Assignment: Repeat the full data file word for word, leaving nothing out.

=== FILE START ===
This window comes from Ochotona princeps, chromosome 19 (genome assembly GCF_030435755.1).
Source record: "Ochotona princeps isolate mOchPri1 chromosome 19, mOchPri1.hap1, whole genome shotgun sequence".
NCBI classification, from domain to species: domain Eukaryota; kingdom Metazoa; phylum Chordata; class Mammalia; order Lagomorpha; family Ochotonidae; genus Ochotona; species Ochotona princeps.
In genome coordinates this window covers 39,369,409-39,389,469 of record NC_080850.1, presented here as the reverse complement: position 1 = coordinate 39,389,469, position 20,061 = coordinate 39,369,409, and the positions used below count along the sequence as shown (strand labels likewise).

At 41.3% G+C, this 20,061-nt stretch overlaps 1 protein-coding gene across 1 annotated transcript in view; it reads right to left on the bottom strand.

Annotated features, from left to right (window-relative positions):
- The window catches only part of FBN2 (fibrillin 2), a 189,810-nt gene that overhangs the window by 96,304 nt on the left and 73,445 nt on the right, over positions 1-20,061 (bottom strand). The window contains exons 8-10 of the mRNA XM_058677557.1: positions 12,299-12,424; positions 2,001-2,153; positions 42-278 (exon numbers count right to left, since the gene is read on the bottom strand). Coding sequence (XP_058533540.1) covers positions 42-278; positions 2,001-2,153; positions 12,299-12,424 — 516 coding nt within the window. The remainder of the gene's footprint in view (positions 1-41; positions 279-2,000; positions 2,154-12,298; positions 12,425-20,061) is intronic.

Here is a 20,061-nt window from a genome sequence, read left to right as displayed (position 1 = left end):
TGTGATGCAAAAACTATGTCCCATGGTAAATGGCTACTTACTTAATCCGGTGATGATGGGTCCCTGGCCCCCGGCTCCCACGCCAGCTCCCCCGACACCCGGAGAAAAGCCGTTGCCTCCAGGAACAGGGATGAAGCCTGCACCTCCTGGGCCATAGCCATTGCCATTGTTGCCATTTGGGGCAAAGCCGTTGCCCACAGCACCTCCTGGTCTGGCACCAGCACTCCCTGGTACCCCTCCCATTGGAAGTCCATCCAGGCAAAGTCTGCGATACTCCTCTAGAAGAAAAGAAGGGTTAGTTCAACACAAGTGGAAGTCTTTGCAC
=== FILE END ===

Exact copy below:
This window comes from Ochotona princeps, chromosome 19 (genome assembly GCF_030435755.1).
Source record: "Ochotona princeps isolate mOchPri1 chromosome 19, mOchPri1.hap1, whole genome shotgun sequence".
NCBI classification, from domain to species: domain Eukaryota; kingdom Metazoa; phylum Chordata; class Mammalia; order Lagomorpha; family Ochotonidae; genus Ochotona; species Ochotona princeps.
In genome coordinates this window covers 39,369,409-39,389,469 of record NC_080850.1, presented here as the reverse complement: position 1 = coordinate 39,389,469, position 20,061 = coordinate 39,369,409, and the positions used below count along the sequence as shown (strand labels likewise).

At 41.3% G+C, this 20,061-nt stretch overlaps 1 protein-coding gene across 1 annotated transcript in view; it reads right to left on the bottom strand.

Annotated features, from left to right (window-relative positions):
- The window catches only part of FBN2 (fibrillin 2), a 189,810-nt gene that overhangs the window by 96,304 nt on the left and 73,445 nt on the right, over positions 1-20,061 (bottom strand). The window contains exons 8-10 of the mRNA XM_058677557.1: positions 12,299-12,424; positions 2,001-2,153; positions 42-278 (exon numbers count right to left, since the gene is read on the bottom strand). Coding sequence (XP_058533540.1) covers positions 42-278; positions 2,001-2,153; positions 12,299-12,424 — 516 coding nt within the window. The remainder of the gene's footprint in view (positions 1-41; positions 279-2,000; positions 2,154-12,298; positions 12,425-20,061) is intronic.

Here is a 20,061-nt window from a genome sequence, read left to right as displayed (position 1 = left end):
TGTGATGCAAAAACTATGTCCCATGGTAAATGGCTACTTACTTAATCCGGTGATGATGGGTCCCTGGCCCCCGGCTCCCACGCCAGCTCCCCCGACACCCGGAGAAAAGCCGTTGCCTCCAGGAACAGGGATGAAGCCTGCACCTCCTGGGCCATAGCCATTGCCATTGTTGCCATTTGGGGCAAAGCCGTTGCCCACAGCACCTCCTGGTCTGGCACCAGCACTCCCTGGTACCCCTCCCATTGGAAGTCCATCCAGGCAAAGTCTGCGATACTCCTCTAGAAGAAAAGAAGGGTTAGTTCAACACAAGTGGAAGTCTTTGCAC